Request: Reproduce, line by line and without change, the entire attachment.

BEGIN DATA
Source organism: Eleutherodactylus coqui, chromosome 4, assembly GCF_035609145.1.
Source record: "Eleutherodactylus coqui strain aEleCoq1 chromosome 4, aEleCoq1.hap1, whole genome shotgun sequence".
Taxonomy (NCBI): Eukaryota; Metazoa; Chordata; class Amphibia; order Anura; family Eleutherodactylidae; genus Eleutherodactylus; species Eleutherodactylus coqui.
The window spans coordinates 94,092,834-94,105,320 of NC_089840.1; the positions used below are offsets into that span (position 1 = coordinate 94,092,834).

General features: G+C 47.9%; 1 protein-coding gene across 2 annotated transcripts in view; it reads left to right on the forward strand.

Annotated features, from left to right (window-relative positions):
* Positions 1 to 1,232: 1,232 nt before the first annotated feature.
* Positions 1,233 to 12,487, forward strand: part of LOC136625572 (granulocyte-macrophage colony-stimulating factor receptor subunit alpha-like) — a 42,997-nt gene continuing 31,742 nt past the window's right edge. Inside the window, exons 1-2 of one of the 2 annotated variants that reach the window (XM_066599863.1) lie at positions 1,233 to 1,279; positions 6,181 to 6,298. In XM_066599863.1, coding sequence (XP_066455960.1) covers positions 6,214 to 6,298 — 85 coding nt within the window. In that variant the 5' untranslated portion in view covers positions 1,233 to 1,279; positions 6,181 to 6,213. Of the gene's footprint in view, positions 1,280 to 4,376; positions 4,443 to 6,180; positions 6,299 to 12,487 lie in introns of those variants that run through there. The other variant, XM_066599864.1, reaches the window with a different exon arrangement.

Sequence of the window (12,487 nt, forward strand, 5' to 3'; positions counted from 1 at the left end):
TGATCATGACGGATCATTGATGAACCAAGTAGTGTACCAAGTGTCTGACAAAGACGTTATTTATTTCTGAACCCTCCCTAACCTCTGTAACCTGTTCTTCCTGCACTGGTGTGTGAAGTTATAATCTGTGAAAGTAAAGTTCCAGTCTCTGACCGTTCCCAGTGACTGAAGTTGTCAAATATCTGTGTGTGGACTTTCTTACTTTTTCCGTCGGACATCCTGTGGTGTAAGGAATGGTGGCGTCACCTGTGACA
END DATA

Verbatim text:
Source organism: Eleutherodactylus coqui, chromosome 4, assembly GCF_035609145.1.
Source record: "Eleutherodactylus coqui strain aEleCoq1 chromosome 4, aEleCoq1.hap1, whole genome shotgun sequence".
Taxonomy (NCBI): Eukaryota; Metazoa; Chordata; class Amphibia; order Anura; family Eleutherodactylidae; genus Eleutherodactylus; species Eleutherodactylus coqui.
The window spans coordinates 94,092,834-94,105,320 of NC_089840.1; the positions used below are offsets into that span (position 1 = coordinate 94,092,834).

General features: G+C 47.9%; 1 protein-coding gene across 2 annotated transcripts in view; it reads left to right on the forward strand.

Annotated features, from left to right (window-relative positions):
* Positions 1 to 1,232: 1,232 nt before the first annotated feature.
* Positions 1,233 to 12,487, forward strand: part of LOC136625572 (granulocyte-macrophage colony-stimulating factor receptor subunit alpha-like) — a 42,997-nt gene continuing 31,742 nt past the window's right edge. Inside the window, exons 1-2 of one of the 2 annotated variants that reach the window (XM_066599863.1) lie at positions 1,233 to 1,279; positions 6,181 to 6,298. In XM_066599863.1, coding sequence (XP_066455960.1) covers positions 6,214 to 6,298 — 85 coding nt within the window. In that variant the 5' untranslated portion in view covers positions 1,233 to 1,279; positions 6,181 to 6,213. Of the gene's footprint in view, positions 1,280 to 4,376; positions 4,443 to 6,180; positions 6,299 to 12,487 lie in introns of those variants that run through there. The other variant, XM_066599864.1, reaches the window with a different exon arrangement.

Sequence of the window (12,487 nt, forward strand, 5' to 3'; positions counted from 1 at the left end):
TGATCATGACGGATCATTGATGAACCAAGTAGTGTACCAAGTGTCTGACAAAGACGTTATTTATTTCTGAACCCTCCCTAACCTCTGTAACCTGTTCTTCCTGCACTGGTGTGTGAAGTTATAATCTGTGAAAGTAAAGTTCCAGTCTCTGACCGTTCCCAGTGACTGAAGTTGTCAAATATCTGTGTGTGGACTTTCTTACTTTTTCCGTCGGACATCCTGTGGTGTAAGGAATGGTGGCGTCACCTGTGACA